You want to finish inside four hours you say? Probably need to pick it up a bit. Fatty.

Picture by Phil O’Connor,


I was riding around in the freezing cold on Sunday so missed Eurosport?s coverage of the World Cyclo-Cross Championships.

I managed to find some time on Monday to watch it and was struck by the lack of imagination when it came to the course.

They weren?t helped by the cold, which made the going very firm and turned the race into a sort of off-road criterium.

A couple of winters back, I spent a day with the fanatical members of the Sven Nys supporters club, a group of cross devotees who set out every Saturday and Sunday (and some midweek days too) to watch their hero in action.

Some of them even make the trip to watch the World Cup races in Milan or the Basque Country or the Czech Republic.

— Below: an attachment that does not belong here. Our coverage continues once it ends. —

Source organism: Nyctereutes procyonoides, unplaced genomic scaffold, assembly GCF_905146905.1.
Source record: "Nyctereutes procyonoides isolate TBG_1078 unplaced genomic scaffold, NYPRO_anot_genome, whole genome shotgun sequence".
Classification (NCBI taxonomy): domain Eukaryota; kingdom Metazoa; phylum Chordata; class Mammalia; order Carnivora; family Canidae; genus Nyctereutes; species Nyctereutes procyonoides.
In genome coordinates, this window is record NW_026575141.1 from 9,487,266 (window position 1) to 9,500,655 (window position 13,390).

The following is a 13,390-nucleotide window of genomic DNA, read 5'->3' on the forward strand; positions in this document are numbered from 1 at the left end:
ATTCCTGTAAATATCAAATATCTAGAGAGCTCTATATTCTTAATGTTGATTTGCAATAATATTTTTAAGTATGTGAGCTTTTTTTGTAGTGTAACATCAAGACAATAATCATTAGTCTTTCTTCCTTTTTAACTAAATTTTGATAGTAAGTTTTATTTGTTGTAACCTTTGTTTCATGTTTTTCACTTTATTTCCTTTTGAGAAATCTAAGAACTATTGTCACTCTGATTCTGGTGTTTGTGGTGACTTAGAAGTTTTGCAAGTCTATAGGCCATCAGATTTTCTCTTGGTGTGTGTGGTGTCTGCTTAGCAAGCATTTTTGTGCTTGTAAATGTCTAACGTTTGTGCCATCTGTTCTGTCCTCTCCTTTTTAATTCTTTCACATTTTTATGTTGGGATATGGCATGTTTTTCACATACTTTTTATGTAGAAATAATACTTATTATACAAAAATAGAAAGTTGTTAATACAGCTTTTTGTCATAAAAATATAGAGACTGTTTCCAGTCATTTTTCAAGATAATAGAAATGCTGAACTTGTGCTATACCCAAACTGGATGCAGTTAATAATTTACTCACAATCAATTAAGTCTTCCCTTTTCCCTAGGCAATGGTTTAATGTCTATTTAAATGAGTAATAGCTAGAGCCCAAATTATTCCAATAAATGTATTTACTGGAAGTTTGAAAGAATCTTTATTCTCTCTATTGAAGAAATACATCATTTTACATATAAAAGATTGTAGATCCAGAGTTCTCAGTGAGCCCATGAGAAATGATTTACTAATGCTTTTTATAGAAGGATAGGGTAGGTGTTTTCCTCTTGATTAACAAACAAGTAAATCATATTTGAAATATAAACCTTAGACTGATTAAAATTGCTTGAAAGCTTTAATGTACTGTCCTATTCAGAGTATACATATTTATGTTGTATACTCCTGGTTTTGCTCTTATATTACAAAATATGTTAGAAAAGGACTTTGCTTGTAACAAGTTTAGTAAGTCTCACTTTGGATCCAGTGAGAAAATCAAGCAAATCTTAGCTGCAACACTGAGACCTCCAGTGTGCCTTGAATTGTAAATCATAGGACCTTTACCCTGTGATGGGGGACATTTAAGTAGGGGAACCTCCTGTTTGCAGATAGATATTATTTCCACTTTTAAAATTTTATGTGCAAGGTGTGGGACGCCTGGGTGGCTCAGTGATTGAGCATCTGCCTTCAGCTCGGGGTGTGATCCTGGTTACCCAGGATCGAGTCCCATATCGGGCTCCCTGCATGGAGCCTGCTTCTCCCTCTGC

The big topic of conversation was whether Nys would win another world title. For a man who has dominated for so long and won just about every race going, he has only one rainbow jersey in his locker.

One of the reasons for his lack of success, according to his die-hard fans, was the UCI?s fondness for such fast courses, which make fewer technical demands of the riders.

Certainly Hoogerheide had long stretches of asphalt. The mud hardened and the grass was firm too. Where was the sand? Where were the challenges to the rider?s bike-handling skills?

Treviso last year was a hard, fast course, although 2007 in Belgium was muddy and sandy and featured some steep hills and Nys didn?t win then either.

Cyclo-cross is enjoying a boom in television viewing figures in its heartlands, but to appeal further afield it needs to get back to its roots and show us some mud.

The UCI really pulled out all the stops to design the World Cyclo Cross course. Here Britain?s Gabby Day tackles some steps! Steps, I tell you!


January 28 ? The Snore Down Under

January 21 ? The Second Coming

January 14 ? So, Sir Alan rides a bike?